This is the first installment of our four-part newsletter series analyzing U.S. press freedom violations in 2022. You can find links to all four parts in this blog post.
Today is World Press Freedom Day, a day when we celebrate the principles of a free press and champion the rights of journalists around the globe. For the second year in a row, the Reporters Committee for Freedom of the Press is marking this occasion by launching a four-part newsletter series analyzing threats to press freedom in the United States.
But it doesn’t take expert analysis to know that the journalism community has arrived on this date feeling deeply troubled by the current state of press freedom.
Fresh in the minds of journalists and press freedom advocates are the recent deaths of Jeff German and Dylan Lyons. German, a veteran investigative reporter for the Las Vegas Review-Journal, was stabbed to death last September, allegedly by the subject of one of his investigations. Months later, Lyons, a 24-year-old reporter for Spectrum News 13, was fatally shot while reporting at the scene of a homicide investigation in Pine Hills, Florida.
Their names join five others on the list of journalists who have been killed in the course of or as a result of their reporting since the U.S. Press Freedom Tracker began documenting such incidents in 2017.
“We are sadly seeing journalism become an increasingly dangerous profession in the United States,” Reporters Committee Executive Director Bruce Brown said after Lyons’s death, “and it should not be this way.”
Journalists should not have to fear reporting from the scene of a crime. Nor should they fear challenging public officials who have been accused of misusing their office or betraying the public’s trust. This is what journalists do. It’s what they’ve always done. And it’s how they keep their communities informed and people in power accountable.
Since 2017, according to the Tracker, journalists in the United States have faced nearly 1,000 assaults, most at the hands of law enforcement. Nearly 300 journalists have been arrested, detained, or charged with a crime. And hundreds more have confronted a wide range of other threats to press freedom, including subpoenas, equipment damage, access restrictions, and prior restraints.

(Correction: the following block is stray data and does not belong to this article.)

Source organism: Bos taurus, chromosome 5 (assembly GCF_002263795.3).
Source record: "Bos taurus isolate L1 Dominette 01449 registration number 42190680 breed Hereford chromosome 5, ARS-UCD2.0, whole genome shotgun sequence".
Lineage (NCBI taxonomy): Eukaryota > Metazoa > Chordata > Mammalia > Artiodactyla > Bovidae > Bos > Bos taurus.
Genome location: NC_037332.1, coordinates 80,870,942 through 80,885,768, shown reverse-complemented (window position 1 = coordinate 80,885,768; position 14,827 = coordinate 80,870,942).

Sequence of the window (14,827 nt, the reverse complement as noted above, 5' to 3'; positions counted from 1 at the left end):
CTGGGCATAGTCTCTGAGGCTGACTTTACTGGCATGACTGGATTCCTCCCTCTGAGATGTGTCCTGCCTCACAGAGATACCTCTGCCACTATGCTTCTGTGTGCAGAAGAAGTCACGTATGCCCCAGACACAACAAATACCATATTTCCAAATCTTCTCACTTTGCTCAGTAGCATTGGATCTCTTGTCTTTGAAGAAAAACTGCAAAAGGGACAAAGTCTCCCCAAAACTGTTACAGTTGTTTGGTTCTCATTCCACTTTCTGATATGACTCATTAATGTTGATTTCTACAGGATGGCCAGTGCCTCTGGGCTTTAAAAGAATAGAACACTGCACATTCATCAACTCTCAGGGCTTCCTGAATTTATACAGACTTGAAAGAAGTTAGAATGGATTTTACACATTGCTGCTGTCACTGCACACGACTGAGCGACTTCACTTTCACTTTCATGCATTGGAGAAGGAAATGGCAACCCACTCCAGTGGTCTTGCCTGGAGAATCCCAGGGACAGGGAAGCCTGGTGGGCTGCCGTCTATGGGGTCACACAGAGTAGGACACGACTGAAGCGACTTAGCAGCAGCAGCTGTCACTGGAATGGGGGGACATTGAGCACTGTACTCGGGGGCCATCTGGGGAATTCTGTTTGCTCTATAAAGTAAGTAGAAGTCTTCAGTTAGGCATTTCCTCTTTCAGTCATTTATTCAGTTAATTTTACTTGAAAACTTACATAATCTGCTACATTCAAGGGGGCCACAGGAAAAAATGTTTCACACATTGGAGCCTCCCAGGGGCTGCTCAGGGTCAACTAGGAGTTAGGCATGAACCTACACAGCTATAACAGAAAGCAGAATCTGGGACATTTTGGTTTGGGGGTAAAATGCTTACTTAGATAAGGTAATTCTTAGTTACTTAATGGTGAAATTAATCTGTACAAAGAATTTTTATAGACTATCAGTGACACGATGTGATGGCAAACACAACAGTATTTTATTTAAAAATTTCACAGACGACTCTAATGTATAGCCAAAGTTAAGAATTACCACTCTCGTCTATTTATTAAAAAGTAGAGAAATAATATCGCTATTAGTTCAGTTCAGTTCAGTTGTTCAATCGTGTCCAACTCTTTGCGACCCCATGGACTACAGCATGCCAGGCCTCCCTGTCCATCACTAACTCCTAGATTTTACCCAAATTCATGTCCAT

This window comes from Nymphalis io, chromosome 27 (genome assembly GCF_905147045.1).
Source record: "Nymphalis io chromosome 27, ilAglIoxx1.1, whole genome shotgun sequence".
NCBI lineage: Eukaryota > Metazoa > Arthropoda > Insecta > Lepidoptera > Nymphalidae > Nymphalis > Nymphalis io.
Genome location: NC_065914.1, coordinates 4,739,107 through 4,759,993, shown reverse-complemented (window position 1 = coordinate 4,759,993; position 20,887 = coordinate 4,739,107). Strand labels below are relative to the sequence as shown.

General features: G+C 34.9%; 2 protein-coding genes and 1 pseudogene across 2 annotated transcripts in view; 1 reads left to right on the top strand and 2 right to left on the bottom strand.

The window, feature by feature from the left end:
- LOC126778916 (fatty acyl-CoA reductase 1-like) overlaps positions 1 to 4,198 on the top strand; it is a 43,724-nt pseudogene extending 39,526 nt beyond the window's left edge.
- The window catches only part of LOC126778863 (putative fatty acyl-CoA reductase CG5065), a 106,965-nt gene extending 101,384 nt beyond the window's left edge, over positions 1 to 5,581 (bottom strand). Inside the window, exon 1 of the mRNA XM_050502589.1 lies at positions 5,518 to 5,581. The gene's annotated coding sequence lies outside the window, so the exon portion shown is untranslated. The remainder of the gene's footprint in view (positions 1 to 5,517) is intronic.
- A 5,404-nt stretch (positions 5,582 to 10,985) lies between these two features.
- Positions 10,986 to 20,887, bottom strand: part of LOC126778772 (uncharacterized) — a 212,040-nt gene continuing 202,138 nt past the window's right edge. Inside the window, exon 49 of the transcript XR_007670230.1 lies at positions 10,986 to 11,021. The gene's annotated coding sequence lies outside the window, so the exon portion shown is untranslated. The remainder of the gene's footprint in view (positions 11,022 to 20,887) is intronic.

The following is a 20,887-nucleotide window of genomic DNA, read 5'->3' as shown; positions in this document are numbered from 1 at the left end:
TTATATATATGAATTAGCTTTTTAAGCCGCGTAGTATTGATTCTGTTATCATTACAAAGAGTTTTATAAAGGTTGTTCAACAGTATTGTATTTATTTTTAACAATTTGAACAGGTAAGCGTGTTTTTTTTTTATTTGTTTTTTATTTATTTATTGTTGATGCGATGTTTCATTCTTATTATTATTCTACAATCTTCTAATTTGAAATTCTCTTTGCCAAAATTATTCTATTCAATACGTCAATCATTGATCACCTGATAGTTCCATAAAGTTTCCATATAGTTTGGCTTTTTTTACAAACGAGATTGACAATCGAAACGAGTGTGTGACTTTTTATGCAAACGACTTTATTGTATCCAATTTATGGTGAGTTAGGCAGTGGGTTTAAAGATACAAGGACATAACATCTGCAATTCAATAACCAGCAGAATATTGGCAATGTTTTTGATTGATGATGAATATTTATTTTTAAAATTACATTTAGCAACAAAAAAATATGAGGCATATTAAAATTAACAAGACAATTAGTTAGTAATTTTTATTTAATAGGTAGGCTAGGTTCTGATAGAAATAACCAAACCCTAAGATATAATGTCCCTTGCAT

The worst of it all happened in 2020, a year during which journalists faced a record number of attacks as they covered nationwide protests against police brutality and racial injustice. But as we wrote in our newsletter series last year, 2021 saw troubling misconduct, too, as journalists were targeted by rioters who stormed the U.S. Capitol and private individuals protesting government vaccine and mask mandates.
2022, you could say, was a return to normal. At least what was considered normal before the peak in 2020.
If you judged 2022 strictly on the raw data going back to 2017, you might even conclude that it was a year worth celebrating for press freedom advocates. Compared to 2020 and 2021, for example, the number of press freedom violations decreased across almost every category — in some cases, significantly.
There were just 15 reported incidents of journalists being detained, arrested, or charged with a crime in 2022, according to the Tracker. That’s one-tenth of the total from 2020. The number of assaults dropped, too. Last year, there were only 40 reported incidents, down from 145 in 2021 and 631 in 2020.
But judging 2022 by the raw data alone ignores the human stories behind each of those numbers: the stories of German’s murder, the Ohio editor charged with wiretapping, and the journalists detained while covering reproductive rights protests, among others. If we drill down into those stories, we see that there’s still cause for concern about the state of press freedom in the United States, even if the numbers have improved.
As the Tracker’s Stephanie Sugars wrote in a blog post highlighting last year’s drop in arrests, “every arrest of a journalist has consequences for the free press.”
The stories behind the numbers also help explain why there’s reason for hope. They tell us how journalists and press freedom advocates, including Reporters Committee attorneys, are fighting back. In Colorado and Pennsylvania, for example, Reporters Committee attorneys helped local news outlets defeat unconstitutional prior restraints that sought to silence important public-interest reporting. In Las Vegas, the Reporters Committee continues to support the Review-Journal’s ongoing fight to protect newsgathering materials contained in German’s electronic devices. And at the national level, the Reporters Committee and other news media leaders successfully advocated for historic changes to U.S. Justice Department guidelines that strengthen protections for journalists.
As a member of the U.S. Press Freedom Tracker’s advisory board, the Reporters Committee for Freedom of the Press has published annual reports analyzing press freedom violations confirmed by Tracker researchers each year and highlighting the Reporters Committee’s work to protect journalists and the public’s right to access information. You can find reports from 2017, 2018, 2019, 2020, and 2021 on our website.